Fire fighting pump is a pump that supplies water for sprinklers, standpipes, foam systems or water spray/mist systems. It is powered by electric or diesel and can be connected to a water tank, river or body of water.
The size of fire pumps varies depending on the hydraulic design requirement. Most pumps have a constant, rising power curve.
Electric motor-powered engines
When a fire sprinkler system needs to be supplied with water at a higher pressure than is available through the water utility, a fire pump can help. These pumps typically boost water through the system using an electric motor-driven or diesel engine-driven centrifugal pump.
Since the fire fighting pump is a vital part of the system, it requires a backup power source in case of a loss of electricity. This can be an emergency generator (per NFPA 70) or the Authority Having Jurisdiction may allow off-site fuel sources.
The fire pump should also undergo regular testing. This involves running it through its paces with actual water, including measuring its water pressure and flow. The test results should be compared to the original design specifications. When discrepancies are found, the technician should investigate them to see if there is an easy explanation and repair. This can help avoid expensive maintenance downtime in the future.
Diesel fire pump engines are often used as a backup for electric motor driven pumps, especially when electrical power may be unreliable or not sufficient. They are also commonly installed as a redundant system at properties that have seismic zones or are located in high elevations.
A diesel fire pump engine gains its energy by spraying fuel into a hot compressed air charge in the cylinder. The hot compressed air then ignites the fuel to produce a fireball that drives the engine at its rated operating speed.
The fire pump diesel engine must be fed with clean fuel. NFPA 20 and the engine manufacturer have precise requirements that must be followed. Residual fuels, domestic heating oil, drained lubricating oils and biodiesel above a specified percentage limit are not permitted. The fuel tank must be located in the fire pump room with a dedicated fill, vent(s) and visual and monitored fuel level gauge installed. Usually two fuel pumps are required: the lift pump brings clean fuel up from the fuel tank to the injection pump, and the high pressure injector pump feeds fuel to the engine.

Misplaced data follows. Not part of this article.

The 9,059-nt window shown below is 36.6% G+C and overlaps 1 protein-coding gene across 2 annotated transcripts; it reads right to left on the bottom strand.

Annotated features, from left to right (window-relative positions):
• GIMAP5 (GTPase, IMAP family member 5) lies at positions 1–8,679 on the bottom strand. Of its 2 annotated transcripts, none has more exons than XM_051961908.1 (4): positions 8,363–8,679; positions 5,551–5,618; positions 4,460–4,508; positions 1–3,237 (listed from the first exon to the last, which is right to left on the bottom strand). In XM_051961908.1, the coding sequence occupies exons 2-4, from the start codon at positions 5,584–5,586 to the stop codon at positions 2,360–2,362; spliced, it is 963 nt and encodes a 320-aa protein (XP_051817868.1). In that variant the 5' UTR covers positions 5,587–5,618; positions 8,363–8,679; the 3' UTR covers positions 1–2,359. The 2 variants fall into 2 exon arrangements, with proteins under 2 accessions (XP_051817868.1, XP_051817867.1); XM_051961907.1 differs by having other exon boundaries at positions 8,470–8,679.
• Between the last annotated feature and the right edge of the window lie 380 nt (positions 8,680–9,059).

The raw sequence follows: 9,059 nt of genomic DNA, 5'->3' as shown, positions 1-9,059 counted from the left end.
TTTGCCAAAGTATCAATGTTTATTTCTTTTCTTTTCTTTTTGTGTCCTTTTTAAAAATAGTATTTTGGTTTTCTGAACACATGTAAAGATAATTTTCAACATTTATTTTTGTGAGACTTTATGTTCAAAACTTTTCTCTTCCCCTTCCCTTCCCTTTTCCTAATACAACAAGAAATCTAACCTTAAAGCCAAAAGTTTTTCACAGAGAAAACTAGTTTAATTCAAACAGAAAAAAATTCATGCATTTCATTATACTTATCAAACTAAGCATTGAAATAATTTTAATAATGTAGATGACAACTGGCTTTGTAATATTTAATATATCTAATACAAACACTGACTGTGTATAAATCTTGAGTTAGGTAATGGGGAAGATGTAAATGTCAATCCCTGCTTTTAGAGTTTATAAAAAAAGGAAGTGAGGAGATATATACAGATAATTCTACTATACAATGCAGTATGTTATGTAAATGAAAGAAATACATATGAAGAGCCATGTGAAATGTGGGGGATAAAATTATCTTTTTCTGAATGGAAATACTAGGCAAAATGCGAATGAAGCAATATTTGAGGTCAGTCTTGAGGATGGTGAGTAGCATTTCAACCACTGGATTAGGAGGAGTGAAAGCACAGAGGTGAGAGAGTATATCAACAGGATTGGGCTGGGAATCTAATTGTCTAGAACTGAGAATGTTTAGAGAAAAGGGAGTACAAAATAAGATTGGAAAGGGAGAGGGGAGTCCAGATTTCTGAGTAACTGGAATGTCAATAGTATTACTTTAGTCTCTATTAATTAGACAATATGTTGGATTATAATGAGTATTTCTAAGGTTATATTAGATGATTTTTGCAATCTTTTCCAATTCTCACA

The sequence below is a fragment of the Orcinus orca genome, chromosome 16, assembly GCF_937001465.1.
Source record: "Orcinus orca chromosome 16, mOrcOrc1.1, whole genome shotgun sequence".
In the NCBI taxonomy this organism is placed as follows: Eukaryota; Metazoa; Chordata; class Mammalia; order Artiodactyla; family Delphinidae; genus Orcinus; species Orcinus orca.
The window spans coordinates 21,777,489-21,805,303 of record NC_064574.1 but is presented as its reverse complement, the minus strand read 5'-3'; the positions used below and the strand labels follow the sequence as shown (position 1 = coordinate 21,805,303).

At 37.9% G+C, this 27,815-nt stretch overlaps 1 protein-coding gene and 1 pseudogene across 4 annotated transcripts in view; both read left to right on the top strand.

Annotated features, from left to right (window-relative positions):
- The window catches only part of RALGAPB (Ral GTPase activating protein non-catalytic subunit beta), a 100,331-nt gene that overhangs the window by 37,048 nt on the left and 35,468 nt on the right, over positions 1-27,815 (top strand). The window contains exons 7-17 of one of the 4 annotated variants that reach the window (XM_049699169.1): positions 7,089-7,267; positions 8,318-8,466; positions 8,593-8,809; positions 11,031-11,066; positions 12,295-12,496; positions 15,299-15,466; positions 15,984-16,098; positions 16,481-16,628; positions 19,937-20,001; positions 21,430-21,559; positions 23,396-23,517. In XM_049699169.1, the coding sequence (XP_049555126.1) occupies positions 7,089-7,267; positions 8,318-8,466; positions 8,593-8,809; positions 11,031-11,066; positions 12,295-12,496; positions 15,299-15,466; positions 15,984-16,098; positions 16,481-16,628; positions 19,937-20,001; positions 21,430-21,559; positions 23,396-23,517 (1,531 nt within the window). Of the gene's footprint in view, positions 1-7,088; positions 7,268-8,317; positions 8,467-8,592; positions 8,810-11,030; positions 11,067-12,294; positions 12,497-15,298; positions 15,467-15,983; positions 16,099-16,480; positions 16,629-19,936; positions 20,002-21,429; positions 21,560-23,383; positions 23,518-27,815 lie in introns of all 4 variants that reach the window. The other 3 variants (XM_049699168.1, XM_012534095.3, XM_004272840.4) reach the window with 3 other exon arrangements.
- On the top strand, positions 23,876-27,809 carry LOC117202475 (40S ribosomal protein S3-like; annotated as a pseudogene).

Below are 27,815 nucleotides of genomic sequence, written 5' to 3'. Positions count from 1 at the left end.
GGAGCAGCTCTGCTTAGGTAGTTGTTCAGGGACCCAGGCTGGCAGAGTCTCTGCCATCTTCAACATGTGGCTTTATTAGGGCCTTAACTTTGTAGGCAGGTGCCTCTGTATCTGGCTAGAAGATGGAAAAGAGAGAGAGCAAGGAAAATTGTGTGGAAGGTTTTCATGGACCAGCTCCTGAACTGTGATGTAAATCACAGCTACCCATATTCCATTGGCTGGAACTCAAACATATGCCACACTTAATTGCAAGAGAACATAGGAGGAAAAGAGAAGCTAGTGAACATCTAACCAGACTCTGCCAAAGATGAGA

Fire fighting pumps need to be powerful and packed with plenty of pressure. They are typically designed for a pressure of 100PSI, well above what the average garden hose delivers. Flow rate is also an important factor when choosing a fire pump. It is calculated using a formula that includes a hazard analysis and occupant classification of the building. The hazard analysis determines the building’s sprinkler hazard levels. These hazard levels are used to calculate the required head and design density of the fire water pump.
Whether the fire water pump is powered by an electric motor, diesel engine or steam, it must be properly sized for the system. This is done based on the criteria listed in core standards such as NFPA 13. The method for sizing fire water pumps is similar to that used to size jockey pumps for standpipe systems. The goal is to find the “Goldilocks” fire water pump – not too much, not too little but just right.
If you have a fire fighting pump, you’ll need to perform tests and inspections regularly. These tests should be performed by a fire protection professional and must comply with NFPA’s testing requirements. Weekly and monthly tests should check for automatic starting, seamless operation (without water) and external obstructions like clogs. More comprehensive annual testing should include running the system with actual water.
Electrical motors are the most common fire pump driver and outlined in NFPA 20 Chapter 9. These pumps get their power from an electrical source that spins a shaft connected to an impeller. The system also requires a transfer valve, high water temperature switch and a cooling system. The manufacturer’s instructions and installation and operating manual should be consulted for specific maintenance instructions.